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processing images


If you have a robot moving at 1mph the camera's fps could be low and it could avode objects, but how many frames per sec would it need if it was moving at 100mph. What kind of computer could handle processing that many frames in a quick enough time?

You have to factor in your robot's ability to react.

It's just like the instructions given to drivers about keeping a number of car lengths between them and the car in front of them.  The number of car lengths depends on speed and driving conditions.   It's based on assuming a reaction time of a second or two and room for braking.

The frame rate is part of the reaction time.

The answer to your question is FAST computers, and lots of ‘em. Not trying to be glib – but that’s actually a pretty accurate answer. I can’t speak as to the actual equipment we are using on our own race robot (I’m not authorized to), and I don’t know about 100 MPH, as our robot tops out at just above 70 MPH – but at top speed, we’re covering a little over 100 feet per second. Progressive-scan digital video cameras record 60 frames per second. For us, that would mean a frame from each camera every 1.7 feet or so, or every 17 mS at top speed. At 100 MPH, that would mean a frame every 2.4 feet. In an actual race, we don’t run so fast. For one thing, our next race has a set 30 MPH speed limit. For another, moving 5000 pounds of robot down the road in traffic under its own volition is dangerous enough at even 10 or 20 MPH. The slowest item on an autonomous race vehicle is the GPS. Again, I can’t give out our sample rates, but it’s certainly not as fast as the video – and at 100 MPH, you would move a fair distance without a refresh of the GPS data, and would have to rely on other sensors in between refreshes. To answer your question generically – our solution is to dedicate a fast, military-grade computer to each sensor (including cameras), and to pre-process the data before it is fed to the “brain” of the ‘bot. Even the chassis itself has multiple microprocessors in charge of just moving controls around safely and accurately. This leaves the “brain” free to make the important decisions, like “how the heck do I avoid this crash?"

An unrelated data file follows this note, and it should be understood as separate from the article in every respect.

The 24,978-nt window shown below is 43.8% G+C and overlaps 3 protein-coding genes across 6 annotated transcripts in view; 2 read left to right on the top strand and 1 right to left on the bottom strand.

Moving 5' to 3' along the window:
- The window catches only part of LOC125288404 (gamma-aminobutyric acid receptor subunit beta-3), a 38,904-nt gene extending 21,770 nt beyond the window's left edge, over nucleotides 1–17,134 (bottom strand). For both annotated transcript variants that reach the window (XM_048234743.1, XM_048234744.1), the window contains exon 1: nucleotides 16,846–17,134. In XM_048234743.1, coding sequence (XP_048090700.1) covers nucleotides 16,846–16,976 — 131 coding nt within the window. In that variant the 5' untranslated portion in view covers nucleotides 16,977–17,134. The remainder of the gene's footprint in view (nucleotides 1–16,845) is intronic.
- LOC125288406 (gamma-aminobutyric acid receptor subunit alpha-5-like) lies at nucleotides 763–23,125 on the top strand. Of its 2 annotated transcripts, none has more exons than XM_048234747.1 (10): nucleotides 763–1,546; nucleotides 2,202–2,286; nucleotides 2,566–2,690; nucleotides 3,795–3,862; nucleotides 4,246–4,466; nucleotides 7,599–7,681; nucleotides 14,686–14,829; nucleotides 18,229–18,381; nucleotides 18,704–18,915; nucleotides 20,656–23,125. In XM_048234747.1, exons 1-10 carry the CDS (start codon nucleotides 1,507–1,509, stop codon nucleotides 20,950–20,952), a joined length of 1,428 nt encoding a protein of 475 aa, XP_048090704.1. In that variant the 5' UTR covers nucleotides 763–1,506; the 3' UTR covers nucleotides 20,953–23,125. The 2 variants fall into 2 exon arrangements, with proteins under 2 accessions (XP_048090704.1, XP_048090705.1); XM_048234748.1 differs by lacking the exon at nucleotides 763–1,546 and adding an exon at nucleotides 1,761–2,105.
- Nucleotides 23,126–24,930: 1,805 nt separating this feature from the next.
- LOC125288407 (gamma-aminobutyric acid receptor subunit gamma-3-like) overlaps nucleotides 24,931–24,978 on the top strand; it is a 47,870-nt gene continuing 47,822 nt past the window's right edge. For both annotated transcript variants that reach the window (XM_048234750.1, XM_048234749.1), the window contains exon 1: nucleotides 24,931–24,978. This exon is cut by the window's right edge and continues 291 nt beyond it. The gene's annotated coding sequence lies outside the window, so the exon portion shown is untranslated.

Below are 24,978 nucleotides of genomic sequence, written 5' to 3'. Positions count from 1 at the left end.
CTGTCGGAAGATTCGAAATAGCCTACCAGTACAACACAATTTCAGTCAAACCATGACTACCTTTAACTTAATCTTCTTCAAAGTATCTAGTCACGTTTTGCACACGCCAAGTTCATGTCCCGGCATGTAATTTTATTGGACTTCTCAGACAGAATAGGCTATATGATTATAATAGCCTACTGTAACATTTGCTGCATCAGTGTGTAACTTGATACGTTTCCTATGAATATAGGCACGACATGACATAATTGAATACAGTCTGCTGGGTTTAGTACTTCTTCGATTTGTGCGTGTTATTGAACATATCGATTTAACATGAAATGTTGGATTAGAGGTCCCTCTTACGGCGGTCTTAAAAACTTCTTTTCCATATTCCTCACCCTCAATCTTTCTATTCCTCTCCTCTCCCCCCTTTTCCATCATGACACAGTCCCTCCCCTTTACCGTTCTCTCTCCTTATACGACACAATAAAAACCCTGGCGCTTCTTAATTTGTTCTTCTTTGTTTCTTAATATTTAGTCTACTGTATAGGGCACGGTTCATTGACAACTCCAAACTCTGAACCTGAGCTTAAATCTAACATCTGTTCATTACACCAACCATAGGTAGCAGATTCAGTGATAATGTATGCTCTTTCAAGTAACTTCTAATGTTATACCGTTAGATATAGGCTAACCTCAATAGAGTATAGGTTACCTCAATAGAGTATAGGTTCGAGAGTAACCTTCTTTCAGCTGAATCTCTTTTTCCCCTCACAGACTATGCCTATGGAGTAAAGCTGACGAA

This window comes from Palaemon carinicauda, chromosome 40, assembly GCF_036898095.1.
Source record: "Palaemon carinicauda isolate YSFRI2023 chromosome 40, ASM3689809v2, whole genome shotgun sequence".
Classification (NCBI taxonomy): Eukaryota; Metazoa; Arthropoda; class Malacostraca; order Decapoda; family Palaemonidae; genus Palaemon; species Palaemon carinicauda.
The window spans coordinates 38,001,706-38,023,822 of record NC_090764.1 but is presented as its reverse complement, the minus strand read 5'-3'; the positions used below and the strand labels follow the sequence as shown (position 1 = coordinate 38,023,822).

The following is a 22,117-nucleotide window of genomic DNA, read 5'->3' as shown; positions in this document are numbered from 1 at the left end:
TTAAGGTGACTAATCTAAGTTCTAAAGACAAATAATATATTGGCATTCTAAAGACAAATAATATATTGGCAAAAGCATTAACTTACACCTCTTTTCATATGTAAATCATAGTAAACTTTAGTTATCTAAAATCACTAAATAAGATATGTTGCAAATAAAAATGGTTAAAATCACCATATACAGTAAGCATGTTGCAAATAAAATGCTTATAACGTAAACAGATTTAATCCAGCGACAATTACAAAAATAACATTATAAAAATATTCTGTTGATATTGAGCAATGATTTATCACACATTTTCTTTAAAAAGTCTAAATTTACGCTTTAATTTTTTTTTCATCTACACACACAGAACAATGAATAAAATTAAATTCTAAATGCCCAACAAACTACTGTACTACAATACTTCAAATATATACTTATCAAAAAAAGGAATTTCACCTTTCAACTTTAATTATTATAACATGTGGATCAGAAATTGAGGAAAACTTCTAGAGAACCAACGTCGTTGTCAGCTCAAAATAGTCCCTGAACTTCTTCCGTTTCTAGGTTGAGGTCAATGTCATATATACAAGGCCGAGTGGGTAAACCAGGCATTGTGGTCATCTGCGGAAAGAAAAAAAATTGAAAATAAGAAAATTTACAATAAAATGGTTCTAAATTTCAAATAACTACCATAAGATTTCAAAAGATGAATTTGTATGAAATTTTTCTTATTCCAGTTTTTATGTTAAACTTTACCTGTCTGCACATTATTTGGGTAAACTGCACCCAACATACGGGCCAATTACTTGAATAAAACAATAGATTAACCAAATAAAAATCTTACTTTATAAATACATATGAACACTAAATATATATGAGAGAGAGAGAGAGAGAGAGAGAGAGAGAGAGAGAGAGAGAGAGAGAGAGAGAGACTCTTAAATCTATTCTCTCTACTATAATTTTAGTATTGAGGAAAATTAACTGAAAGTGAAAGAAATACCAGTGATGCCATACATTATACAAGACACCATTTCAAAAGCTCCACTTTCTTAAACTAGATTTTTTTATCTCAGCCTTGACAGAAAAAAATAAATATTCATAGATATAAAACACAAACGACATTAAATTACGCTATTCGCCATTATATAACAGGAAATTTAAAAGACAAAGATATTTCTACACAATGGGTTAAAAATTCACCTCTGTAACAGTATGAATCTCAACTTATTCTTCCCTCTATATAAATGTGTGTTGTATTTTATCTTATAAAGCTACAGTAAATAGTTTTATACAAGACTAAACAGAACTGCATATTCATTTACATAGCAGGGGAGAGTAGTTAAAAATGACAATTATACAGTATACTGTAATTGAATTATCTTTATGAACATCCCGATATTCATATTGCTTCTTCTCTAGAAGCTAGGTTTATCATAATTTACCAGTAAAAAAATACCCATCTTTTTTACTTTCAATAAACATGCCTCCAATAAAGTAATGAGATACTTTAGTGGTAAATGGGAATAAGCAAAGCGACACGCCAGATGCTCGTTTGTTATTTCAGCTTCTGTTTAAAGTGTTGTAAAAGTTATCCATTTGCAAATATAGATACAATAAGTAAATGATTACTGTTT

I dont know if there is a way to calculate it . . . because as Cognaut suggested, you have to factor in the environment and vehicle response ability . . .

With my experience using high speed cameras, I had to run experiments with different fps until I was happy with the results . . .


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